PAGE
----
Astro Pi Mission Zero gives real-world coding experience to club members!

In December, we watched two brand-new Astro Pi units launch into space for the European Astro Pi challenge. They’re now on board the International Space Station (ISS) ready to run young learners’ Astro Pi Mission Zero code! 

What is Astro Pi Mission Zero? 

Astro Pi Mission Zero is an engaging beginners’ coding challenge, open to all young people under the age of 19 in ESA member and associate states.

Using the step-by-step instructions young people will write a simple Python programme, which will display a message to the astronauts on board the ISS using the Astro Pi units.

First-hand experience 

Teacher Sophie Hudson, from Linton-on-Ouse Primary School, shares her experience taking part in Astro Pi Mission Zero, and why the bespoke certificates caused excitement amongst her club members!

“Although it might look daunting, it is actually very manageable! I did complete it myself first so that I knew what to do and had got my head around it. The instructions were very clear and helpful, making it manageable step-by-step.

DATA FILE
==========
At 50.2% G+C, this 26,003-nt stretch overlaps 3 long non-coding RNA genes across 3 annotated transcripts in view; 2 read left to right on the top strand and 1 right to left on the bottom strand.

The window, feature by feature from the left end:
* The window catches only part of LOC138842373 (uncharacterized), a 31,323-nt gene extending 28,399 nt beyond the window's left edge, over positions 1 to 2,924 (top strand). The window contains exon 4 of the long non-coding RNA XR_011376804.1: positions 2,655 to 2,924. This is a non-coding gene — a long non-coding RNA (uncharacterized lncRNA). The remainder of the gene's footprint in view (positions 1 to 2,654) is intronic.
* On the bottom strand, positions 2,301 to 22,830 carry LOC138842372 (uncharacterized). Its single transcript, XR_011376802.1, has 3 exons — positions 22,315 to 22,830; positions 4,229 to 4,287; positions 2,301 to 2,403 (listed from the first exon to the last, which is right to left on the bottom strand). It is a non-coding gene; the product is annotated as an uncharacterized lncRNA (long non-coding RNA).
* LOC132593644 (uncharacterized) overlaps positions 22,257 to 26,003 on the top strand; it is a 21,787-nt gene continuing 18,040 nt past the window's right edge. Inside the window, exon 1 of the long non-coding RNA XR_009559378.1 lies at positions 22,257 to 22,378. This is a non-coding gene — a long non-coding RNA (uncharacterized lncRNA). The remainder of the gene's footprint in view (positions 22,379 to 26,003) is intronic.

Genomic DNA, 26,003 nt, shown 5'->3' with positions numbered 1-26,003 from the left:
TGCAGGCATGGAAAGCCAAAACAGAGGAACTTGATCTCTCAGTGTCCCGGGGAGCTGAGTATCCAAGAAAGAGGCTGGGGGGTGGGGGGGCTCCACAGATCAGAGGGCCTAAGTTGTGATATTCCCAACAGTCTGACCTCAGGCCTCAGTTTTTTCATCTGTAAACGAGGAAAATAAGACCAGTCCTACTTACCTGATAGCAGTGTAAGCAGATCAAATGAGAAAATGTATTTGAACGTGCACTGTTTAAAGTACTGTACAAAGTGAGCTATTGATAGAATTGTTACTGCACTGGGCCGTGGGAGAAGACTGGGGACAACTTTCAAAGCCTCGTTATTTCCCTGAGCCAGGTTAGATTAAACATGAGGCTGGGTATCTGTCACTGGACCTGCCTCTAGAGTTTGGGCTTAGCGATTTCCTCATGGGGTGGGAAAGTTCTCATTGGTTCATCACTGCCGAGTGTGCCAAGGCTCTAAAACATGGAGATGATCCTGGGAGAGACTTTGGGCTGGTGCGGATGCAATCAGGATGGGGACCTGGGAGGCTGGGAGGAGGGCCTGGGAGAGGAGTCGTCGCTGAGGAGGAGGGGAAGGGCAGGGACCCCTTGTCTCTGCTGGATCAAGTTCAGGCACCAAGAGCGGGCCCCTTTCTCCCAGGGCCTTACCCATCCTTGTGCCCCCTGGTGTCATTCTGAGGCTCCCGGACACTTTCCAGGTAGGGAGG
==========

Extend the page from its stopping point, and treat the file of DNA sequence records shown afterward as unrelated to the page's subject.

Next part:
Make sure you emphasise the real-world impact the activity has – their work is actually going into space!

The certificates were also a big excitement as they were interested to find where on the ISS their code was run.”

Educator, Sophie Hudson

Conversations on space

Our fascination with space is universal! Astro Pi Mission Zero gives young coders real-world experience, whilst supporting curriculum learning outside of the classroom.

Inquisitive minds are able to explore space science first-hand, asking questions that matter to them. Educator Ruth Laird from St Paul’s Code Club in York, has had just this experience: